Washington, Nov 6 : The promises made by the 44th US President elect, Barack Obama, while campaign would be hard to keep as he inherits a financial crisis at home and conflicts in Iraq and Afghanistan.
Obama faces a diving economy that has traumatized Americans trying to buy a home, pay for college or plan for retirement. And he'll also confront the complexities of trying to extricate US forces from Iraq while facing a resurgent conflict in Afghanistan.
President George W Bush's unpopularity may have helped in Obama's election, but the president-elect will be assuming responsibility for a credit crisis, a banking collapse, an unstable stock market and a lasting recession, FOX News reported.
Now after getting elected it is to be seen that how can Obama deliver on his lengthy list of promises?
"He's made comments on the campaign trail that will have to be reconciled with his policies," said Republican political analyst Dylan Glenn.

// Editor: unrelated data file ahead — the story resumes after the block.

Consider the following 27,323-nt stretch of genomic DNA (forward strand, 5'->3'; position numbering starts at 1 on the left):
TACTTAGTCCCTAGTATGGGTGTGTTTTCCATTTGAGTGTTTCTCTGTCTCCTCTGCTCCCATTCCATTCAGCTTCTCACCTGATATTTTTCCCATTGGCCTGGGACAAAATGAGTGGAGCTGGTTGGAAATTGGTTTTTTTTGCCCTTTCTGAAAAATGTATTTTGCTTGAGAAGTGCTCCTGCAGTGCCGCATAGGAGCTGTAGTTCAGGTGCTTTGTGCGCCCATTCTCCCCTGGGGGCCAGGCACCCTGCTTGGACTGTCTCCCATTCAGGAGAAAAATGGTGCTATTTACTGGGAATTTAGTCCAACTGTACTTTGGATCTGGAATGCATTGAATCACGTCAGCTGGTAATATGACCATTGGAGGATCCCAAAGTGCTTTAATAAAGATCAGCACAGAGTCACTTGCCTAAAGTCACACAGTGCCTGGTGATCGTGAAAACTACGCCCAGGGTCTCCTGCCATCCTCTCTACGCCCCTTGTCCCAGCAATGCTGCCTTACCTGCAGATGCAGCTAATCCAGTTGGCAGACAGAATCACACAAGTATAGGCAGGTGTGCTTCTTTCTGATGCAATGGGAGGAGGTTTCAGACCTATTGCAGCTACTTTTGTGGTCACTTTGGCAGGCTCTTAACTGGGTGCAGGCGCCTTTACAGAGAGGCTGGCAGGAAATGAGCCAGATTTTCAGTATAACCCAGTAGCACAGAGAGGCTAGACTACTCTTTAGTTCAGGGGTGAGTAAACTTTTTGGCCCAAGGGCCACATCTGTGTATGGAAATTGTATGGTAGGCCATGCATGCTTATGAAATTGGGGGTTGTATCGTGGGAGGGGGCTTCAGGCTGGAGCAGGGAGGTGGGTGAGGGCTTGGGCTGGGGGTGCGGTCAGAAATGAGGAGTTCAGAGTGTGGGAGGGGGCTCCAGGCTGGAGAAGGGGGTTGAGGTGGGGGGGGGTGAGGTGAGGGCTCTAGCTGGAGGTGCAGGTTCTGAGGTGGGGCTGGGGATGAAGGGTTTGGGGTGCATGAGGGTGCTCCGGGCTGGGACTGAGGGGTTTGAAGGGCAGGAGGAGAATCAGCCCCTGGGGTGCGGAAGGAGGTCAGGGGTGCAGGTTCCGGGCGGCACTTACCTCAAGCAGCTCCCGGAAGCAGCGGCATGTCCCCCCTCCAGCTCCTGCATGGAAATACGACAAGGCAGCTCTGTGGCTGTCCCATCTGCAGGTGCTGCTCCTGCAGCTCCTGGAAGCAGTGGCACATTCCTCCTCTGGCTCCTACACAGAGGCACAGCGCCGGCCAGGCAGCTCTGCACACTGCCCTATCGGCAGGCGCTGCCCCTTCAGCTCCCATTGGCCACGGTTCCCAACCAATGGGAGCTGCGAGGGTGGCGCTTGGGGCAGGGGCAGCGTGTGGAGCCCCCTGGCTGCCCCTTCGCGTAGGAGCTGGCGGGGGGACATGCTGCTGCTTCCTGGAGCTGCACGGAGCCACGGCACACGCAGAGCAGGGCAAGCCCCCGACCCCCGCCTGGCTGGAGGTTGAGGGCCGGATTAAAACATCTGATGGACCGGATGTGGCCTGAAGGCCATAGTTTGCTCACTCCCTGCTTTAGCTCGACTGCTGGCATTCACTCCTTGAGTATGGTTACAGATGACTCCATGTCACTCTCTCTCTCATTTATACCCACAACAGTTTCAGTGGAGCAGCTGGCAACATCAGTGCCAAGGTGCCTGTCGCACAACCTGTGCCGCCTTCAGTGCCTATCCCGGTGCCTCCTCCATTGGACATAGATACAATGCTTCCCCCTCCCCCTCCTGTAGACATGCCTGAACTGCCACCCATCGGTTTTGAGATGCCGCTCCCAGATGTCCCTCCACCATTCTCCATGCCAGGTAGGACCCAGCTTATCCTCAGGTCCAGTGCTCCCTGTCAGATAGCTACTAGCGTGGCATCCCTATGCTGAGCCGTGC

Obama has offered tax cuts for working families; affordable and expanded health care and a speedy withdrawal from Iraq intended to save billions of dollars each month.
"His notion about what he will do in Iraq, his notion about what he will do in terms of fiscal policy for this country will have to be translated into real live policy, and that will be a challenge," Glenn said.
Analysts say that Obama will inherit a budget deficit that could hit 1 trillion dollar for the first time in history, potentially crimping any promises of tax cuts or spending on new programs.
Robert Litan, a senior fellow in economic studies at the Brookings Institution, said he believes economic realities will force Obama to adjust only the timing of his promises.
Political analyst and FOX News contributor Juan Williams said Obama's biggest critics would come from the party's left wing, because he won't be able to fulfill all of his promises.
"Obama realizes if he does anything precipitous with regard to American military forces in a place like Iraq and puts anybody in danger or in some way allows terrorists to make some gains, he will suffer a tremendous backlash that could be political damaging to him to the point that he never recovers," Williams said.